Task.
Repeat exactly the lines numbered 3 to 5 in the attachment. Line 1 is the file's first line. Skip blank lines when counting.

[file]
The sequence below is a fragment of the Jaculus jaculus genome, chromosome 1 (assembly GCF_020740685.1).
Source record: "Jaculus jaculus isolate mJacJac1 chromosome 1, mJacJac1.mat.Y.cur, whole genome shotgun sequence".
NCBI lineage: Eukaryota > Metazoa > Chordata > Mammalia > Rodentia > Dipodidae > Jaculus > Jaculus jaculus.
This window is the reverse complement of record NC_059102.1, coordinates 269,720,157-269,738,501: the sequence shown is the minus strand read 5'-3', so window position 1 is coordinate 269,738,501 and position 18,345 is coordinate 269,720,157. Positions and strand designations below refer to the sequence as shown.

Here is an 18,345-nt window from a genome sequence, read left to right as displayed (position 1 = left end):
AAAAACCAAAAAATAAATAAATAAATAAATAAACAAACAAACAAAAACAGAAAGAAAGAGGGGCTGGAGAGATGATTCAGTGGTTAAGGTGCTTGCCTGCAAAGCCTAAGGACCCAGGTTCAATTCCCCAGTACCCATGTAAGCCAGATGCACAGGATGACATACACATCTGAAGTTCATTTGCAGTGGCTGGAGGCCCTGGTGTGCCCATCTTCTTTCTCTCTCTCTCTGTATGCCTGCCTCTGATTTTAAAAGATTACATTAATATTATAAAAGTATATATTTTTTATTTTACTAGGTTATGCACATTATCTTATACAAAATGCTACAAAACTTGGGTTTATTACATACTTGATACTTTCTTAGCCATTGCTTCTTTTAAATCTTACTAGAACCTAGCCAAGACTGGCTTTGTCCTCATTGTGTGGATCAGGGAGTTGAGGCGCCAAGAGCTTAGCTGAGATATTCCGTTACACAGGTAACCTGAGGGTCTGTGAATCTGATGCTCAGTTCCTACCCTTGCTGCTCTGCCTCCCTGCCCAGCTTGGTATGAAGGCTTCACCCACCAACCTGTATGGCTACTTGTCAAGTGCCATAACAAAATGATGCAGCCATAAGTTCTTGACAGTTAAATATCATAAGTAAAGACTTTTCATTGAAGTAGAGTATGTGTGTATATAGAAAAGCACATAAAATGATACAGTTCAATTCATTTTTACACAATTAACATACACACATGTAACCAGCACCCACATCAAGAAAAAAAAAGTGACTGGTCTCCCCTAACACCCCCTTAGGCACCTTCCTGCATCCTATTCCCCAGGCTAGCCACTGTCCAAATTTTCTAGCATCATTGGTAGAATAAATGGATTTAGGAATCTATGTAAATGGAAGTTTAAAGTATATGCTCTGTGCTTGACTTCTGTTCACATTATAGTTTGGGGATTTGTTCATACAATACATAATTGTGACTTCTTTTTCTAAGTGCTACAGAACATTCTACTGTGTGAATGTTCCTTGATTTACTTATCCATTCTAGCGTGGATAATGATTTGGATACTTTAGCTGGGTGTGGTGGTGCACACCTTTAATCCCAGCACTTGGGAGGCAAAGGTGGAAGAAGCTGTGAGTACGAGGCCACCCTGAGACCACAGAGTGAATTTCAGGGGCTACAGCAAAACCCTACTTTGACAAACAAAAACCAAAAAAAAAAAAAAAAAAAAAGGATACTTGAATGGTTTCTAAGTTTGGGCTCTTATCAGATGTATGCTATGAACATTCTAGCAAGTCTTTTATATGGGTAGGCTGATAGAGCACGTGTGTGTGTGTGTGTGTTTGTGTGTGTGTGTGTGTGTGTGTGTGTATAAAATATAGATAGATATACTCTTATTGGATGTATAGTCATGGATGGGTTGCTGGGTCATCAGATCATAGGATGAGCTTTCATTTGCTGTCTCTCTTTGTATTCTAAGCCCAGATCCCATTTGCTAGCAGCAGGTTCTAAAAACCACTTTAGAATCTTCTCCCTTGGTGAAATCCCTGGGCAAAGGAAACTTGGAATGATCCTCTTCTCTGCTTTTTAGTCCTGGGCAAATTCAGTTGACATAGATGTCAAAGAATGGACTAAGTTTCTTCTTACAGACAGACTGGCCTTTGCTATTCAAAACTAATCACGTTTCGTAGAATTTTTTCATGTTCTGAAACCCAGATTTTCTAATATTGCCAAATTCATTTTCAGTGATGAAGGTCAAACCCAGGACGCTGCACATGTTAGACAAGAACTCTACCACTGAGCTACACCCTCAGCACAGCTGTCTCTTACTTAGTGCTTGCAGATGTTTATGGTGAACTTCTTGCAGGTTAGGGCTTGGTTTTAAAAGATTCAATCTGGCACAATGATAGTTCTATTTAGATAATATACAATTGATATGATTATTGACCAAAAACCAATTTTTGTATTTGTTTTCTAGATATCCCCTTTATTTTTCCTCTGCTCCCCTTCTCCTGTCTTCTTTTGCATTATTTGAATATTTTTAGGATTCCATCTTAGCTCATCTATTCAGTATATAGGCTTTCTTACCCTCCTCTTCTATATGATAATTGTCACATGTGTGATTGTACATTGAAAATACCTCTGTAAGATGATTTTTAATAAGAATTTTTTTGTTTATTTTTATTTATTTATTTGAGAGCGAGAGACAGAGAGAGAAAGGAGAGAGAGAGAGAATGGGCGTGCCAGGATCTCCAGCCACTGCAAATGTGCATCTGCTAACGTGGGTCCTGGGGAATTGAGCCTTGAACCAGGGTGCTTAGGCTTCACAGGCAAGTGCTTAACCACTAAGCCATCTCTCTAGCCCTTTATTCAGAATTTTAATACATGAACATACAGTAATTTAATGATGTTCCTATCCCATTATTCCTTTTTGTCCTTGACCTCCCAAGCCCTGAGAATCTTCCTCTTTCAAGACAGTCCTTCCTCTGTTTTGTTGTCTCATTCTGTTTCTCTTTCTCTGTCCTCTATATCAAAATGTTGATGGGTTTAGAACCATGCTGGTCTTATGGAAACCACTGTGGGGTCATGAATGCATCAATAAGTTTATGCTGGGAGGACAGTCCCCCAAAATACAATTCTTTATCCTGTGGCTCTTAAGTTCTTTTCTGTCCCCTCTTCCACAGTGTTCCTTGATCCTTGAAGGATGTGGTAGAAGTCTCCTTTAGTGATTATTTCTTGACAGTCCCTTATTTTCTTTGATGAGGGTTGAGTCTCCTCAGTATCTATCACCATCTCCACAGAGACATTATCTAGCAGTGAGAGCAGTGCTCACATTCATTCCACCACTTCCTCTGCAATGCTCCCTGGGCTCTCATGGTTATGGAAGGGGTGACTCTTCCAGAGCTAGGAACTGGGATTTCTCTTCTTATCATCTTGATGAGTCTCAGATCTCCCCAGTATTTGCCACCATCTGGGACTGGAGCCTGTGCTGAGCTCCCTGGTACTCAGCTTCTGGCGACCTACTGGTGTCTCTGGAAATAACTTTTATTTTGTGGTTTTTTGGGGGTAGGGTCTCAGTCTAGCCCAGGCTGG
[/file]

NCBI lineage: Eukaryota > Metazoa > Chordata > Mammalia > Rodentia > Dipodidae > Jaculus > Jaculus jaculus.
This window is the reverse complement of record NC_059102.1, coordinates 269,720,157-269,738,501: the sequence shown is the minus strand read 5'-3', so window position 1 is coordinate 269,738,501 and position 18,345 is coordinate 269,720,157. Positions and strand designations below refer to the sequence as shown.

Here is an 18,345-nt window from a genome sequence, read left to right as displayed (position 1 = left end):